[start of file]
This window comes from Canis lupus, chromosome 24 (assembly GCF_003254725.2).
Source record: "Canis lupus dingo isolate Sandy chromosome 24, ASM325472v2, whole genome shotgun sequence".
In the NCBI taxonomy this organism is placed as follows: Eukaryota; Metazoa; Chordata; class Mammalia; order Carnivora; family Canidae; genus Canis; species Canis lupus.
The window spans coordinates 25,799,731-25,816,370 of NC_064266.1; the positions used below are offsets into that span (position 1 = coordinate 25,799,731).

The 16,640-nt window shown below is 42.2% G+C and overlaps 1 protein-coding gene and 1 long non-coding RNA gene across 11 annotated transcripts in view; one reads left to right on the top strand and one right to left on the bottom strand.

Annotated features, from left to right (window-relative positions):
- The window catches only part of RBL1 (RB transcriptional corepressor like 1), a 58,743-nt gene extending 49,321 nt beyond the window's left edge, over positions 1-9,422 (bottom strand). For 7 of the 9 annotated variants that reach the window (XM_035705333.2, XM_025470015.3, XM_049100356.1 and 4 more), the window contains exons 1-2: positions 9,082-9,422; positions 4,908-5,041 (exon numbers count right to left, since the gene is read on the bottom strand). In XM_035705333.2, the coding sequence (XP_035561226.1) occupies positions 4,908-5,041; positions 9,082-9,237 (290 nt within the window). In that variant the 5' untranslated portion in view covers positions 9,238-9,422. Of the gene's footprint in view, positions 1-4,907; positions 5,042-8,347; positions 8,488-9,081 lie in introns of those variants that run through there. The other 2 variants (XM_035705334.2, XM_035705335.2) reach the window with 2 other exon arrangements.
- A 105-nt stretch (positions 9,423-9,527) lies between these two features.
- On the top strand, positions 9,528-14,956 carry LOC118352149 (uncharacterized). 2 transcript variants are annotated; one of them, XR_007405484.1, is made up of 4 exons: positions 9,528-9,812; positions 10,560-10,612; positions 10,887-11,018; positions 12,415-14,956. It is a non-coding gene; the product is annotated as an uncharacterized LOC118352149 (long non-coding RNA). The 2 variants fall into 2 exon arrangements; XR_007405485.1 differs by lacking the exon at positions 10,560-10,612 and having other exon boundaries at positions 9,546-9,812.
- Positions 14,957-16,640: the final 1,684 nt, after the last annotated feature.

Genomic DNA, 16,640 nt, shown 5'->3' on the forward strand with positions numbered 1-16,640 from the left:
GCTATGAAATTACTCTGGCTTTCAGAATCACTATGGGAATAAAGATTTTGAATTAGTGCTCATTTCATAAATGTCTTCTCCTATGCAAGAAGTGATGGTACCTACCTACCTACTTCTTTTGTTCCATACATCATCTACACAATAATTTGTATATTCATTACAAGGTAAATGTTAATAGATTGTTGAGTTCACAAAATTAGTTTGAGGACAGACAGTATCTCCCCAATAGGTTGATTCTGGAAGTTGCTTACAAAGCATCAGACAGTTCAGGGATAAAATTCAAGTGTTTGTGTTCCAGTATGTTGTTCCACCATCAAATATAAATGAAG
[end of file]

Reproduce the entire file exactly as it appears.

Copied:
This window comes from Canis lupus, chromosome 24 (assembly GCF_003254725.2).
Source record: "Canis lupus dingo isolate Sandy chromosome 24, ASM325472v2, whole genome shotgun sequence".
In the NCBI taxonomy this organism is placed as follows: Eukaryota; Metazoa; Chordata; class Mammalia; order Carnivora; family Canidae; genus Canis; species Canis lupus.
The window spans coordinates 25,799,731-25,816,370 of NC_064266.1; the positions used below are offsets into that span (position 1 = coordinate 25,799,731).

The 16,640-nt window shown below is 42.2% G+C and overlaps 1 protein-coding gene and 1 long non-coding RNA gene across 11 annotated transcripts in view; one reads left to right on the top strand and one right to left on the bottom strand.

Annotated features, from left to right (window-relative positions):
- The window catches only part of RBL1 (RB transcriptional corepressor like 1), a 58,743-nt gene extending 49,321 nt beyond the window's left edge, over positions 1-9,422 (bottom strand). For 7 of the 9 annotated variants that reach the window (XM_035705333.2, XM_025470015.3, XM_049100356.1 and 4 more), the window contains exons 1-2: positions 9,082-9,422; positions 4,908-5,041 (exon numbers count right to left, since the gene is read on the bottom strand). In XM_035705333.2, the coding sequence (XP_035561226.1) occupies positions 4,908-5,041; positions 9,082-9,237 (290 nt within the window). In that variant the 5' untranslated portion in view covers positions 9,238-9,422. Of the gene's footprint in view, positions 1-4,907; positions 5,042-8,347; positions 8,488-9,081 lie in introns of those variants that run through there. The other 2 variants (XM_035705334.2, XM_035705335.2) reach the window with 2 other exon arrangements.
- A 105-nt stretch (positions 9,423-9,527) lies between these two features.
- On the top strand, positions 9,528-14,956 carry LOC118352149 (uncharacterized). 2 transcript variants are annotated; one of them, XR_007405484.1, is made up of 4 exons: positions 9,528-9,812; positions 10,560-10,612; positions 10,887-11,018; positions 12,415-14,956. It is a non-coding gene; the product is annotated as an uncharacterized LOC118352149 (long non-coding RNA). The 2 variants fall into 2 exon arrangements; XR_007405485.1 differs by lacking the exon at positions 10,560-10,612 and having other exon boundaries at positions 9,546-9,812.
- Positions 14,957-16,640: the final 1,684 nt, after the last annotated feature.

Genomic DNA, 16,640 nt, shown 5'->3' on the forward strand with positions numbered 1-16,640 from the left:
GCTATGAAATTACTCTGGCTTTCAGAATCACTATGGGAATAAAGATTTTGAATTAGTGCTCATTTCATAAATGTCTTCTCCTATGCAAGAAGTGATGGTACCTACCTACCTACTTCTTTTGTTCCATACATCATCTACACAATAATTTGTATATTCATTACAAGGTAAATGTTAATAGATTGTTGAGTTCACAAAATTAGTTTGAGGACAGACAGTATCTCCCCAATAGGTTGATTCTGGAAGTTGCTTACAAAGCATCAGACAGTTCAGGGATAAAATTCAAGTGTTTGTGTTCCAGTATGTTGTTCCACCATCAAATATAAATGAAG